A 234-pound baby walrus is coming to town!
According to the Associated Press, an orphaned 15-week-old walrus named Mitik, who was rescued from the ocean off Alaska earlier this year, will arrive in the city this Thursday, where he'll be making a new home at the New York Aquarium.
(Credit: New York Aquarium)
Mitik will arrive at an important moment for the Brooklyn aquarium. Situated just off the Coney Island Boardwalk, the aquarium, part of the Wildlife Conservation Society, is one of only several institutions in the United States that exhibit walruses. One of its two walruses, Nuka, is 30, an old-timer by walrus standards.
Because walruses are such social animals, the aquarium would be hard-pressed to keep the other walrus, the 17-year-old Kulu, were Nuka to die.
“Our concern is that our very elderly walrus could pass away, as these things go and that would leave us in a pickle because we really wouldn’t want to have a solitary animal,” aquarium director Jon Forrest Dohlin told the Times.
According to a press release obtained by The Huffington Post, two unrelated walrus calves were discovered by local fishermen about a week apart in July. They were both said to be "badly dehydrated and in poor health."
The baby mammals (dubbed "Mitik" and "Pakak") were brought to the Alaska SeaLife Center where they received medical care and rehabilitation.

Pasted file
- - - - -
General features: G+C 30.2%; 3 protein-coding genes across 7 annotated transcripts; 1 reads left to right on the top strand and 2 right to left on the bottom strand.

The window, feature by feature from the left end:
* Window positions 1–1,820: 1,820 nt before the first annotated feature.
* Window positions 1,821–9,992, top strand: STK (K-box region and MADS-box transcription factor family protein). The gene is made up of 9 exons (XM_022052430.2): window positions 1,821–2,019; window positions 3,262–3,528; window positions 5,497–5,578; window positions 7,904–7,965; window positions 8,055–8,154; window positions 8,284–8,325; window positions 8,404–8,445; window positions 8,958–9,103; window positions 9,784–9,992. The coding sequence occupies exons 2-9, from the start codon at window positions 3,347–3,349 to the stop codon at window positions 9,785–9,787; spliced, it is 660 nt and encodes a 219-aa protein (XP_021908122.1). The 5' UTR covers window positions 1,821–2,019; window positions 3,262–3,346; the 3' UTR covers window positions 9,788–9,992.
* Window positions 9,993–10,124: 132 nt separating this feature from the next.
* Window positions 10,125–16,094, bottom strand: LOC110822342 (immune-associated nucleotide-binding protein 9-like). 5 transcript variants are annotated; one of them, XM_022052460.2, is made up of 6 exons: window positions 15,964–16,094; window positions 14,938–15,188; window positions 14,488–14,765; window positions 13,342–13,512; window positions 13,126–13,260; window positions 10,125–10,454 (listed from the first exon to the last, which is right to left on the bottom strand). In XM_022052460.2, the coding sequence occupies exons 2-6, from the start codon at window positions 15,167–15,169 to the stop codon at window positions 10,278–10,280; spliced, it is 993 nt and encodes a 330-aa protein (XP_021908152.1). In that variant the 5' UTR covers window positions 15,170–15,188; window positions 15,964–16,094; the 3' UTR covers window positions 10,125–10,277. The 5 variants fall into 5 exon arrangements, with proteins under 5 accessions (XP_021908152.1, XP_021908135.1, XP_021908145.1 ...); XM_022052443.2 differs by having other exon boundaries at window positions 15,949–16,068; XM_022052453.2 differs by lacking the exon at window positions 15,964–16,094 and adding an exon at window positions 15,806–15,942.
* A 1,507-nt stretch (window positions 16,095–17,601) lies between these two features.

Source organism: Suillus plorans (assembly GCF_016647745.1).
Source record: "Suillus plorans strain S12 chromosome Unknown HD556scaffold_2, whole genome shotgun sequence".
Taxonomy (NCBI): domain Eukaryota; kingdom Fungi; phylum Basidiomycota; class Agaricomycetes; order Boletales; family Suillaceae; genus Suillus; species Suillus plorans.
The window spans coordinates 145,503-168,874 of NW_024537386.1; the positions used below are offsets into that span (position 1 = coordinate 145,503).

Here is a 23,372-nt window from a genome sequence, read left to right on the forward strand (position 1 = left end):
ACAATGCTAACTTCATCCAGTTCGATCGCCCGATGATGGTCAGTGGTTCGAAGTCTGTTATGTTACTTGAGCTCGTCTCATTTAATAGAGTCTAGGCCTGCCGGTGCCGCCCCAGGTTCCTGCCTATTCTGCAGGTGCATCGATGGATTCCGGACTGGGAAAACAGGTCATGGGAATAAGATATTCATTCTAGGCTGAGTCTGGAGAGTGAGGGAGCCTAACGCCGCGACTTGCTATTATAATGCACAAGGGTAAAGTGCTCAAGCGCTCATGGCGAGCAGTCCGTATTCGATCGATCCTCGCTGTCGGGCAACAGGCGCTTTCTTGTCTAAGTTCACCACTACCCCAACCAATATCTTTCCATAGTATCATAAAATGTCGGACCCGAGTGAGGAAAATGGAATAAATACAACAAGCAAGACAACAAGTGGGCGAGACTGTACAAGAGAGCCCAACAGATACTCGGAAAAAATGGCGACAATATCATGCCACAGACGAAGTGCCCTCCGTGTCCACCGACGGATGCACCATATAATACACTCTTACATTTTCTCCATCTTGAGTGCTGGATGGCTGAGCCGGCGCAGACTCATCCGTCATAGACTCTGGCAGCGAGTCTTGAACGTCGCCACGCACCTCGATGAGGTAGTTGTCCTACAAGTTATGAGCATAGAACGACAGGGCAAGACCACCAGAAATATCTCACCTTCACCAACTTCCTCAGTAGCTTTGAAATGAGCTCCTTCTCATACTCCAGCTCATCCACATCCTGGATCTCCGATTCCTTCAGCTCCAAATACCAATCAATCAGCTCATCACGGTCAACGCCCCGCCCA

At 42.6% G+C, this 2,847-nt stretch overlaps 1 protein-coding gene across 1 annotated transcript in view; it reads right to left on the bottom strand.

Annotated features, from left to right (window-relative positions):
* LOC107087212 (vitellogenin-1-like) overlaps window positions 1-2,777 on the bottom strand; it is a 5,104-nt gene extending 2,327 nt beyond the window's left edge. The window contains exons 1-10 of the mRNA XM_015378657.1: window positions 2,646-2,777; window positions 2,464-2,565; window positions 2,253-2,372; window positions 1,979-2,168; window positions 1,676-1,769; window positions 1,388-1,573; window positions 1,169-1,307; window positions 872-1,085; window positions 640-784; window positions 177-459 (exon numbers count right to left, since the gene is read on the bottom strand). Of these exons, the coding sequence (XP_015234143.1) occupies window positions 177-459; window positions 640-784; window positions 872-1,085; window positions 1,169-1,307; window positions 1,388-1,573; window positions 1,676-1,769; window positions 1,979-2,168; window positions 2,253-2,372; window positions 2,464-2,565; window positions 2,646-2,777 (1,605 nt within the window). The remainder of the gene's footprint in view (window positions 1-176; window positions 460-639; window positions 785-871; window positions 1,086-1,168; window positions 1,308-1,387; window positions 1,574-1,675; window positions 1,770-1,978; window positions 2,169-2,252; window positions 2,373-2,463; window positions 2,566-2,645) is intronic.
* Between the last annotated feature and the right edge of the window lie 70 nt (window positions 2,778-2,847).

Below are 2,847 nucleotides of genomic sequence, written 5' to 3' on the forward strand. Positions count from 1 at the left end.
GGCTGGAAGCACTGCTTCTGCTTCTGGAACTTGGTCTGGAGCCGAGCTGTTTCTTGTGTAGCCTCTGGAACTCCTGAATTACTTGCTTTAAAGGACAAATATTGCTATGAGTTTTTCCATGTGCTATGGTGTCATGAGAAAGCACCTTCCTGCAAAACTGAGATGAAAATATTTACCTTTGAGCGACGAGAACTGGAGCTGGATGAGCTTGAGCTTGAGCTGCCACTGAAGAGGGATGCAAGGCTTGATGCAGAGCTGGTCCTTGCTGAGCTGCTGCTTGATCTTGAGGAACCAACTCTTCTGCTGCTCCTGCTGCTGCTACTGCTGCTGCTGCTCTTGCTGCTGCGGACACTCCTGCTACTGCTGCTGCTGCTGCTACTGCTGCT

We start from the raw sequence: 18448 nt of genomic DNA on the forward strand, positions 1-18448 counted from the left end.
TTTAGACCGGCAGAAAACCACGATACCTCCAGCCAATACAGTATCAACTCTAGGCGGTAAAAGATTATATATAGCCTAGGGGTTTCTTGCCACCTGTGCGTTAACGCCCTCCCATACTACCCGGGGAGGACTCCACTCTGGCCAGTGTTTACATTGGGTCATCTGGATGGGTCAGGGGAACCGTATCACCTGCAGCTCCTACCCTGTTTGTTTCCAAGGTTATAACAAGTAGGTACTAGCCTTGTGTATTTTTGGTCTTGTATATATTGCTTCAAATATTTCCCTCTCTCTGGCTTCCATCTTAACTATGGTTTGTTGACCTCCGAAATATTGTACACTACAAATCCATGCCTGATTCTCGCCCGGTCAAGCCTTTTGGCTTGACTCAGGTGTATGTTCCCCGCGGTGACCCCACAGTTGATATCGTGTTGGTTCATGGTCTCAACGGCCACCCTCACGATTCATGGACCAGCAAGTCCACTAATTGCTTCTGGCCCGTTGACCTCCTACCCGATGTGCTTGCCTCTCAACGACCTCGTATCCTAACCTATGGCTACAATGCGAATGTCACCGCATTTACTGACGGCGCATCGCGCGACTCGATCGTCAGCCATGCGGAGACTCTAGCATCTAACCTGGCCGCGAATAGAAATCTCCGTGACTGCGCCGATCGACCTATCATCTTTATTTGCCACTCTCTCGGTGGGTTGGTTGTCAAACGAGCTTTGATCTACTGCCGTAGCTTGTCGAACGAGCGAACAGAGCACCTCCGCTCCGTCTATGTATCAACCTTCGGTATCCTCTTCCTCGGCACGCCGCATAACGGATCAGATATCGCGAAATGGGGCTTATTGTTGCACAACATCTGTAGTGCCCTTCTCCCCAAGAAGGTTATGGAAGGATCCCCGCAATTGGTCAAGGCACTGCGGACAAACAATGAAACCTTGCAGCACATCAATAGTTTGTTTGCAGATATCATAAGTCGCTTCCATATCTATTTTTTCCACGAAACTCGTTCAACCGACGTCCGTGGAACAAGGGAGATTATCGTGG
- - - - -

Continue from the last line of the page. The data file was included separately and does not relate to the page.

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Both calves are now ready to move on to new homes. While Mitik is headed to the East Coast, Pakak will be making his way to the Indianapolis Zoo.
(Credit: Facebook/Alaska SeaLife Center)
Martha Hiatt, New York Aquiarium's behavioral husbandry supervisor, told The New York Times that feisty Mitik seems well-suited for life in the Big Apple.
“If Mit is resting with his head on my lap, sucking my fingers, looking sweetly into my eyes, and Pak comes anywhere near us, he pops up, yells at Pak and tries to head-butt him,” she said. “Then he’ll turn to me and be all cuddly again. We say he is small, but scrappy -- the perfect New Yorker.”
The Associated Press writes that Mitik -- who has suffered from a number of health problems -- will be spending the first month at the aquarium in quarantine before he is introduced to the other walruses.
Aquarium staff say they hope the baby walrus, who is currently under 24-hour watch and is being hand-raised and bottle-fed, will soon make a full recovery.
It is also hoped that Mitik will make his public debut sometime next spring.
In its press release, the aquarium notes that "walruses are facing environmental threats in their Arctic habitat. Because of the lack of suitable ice, more and more walruses are congregating on land. Overcrowding in these areas may be playing a role in spreading disease among populations."
For more information, visit the New York Aquarium's website here.
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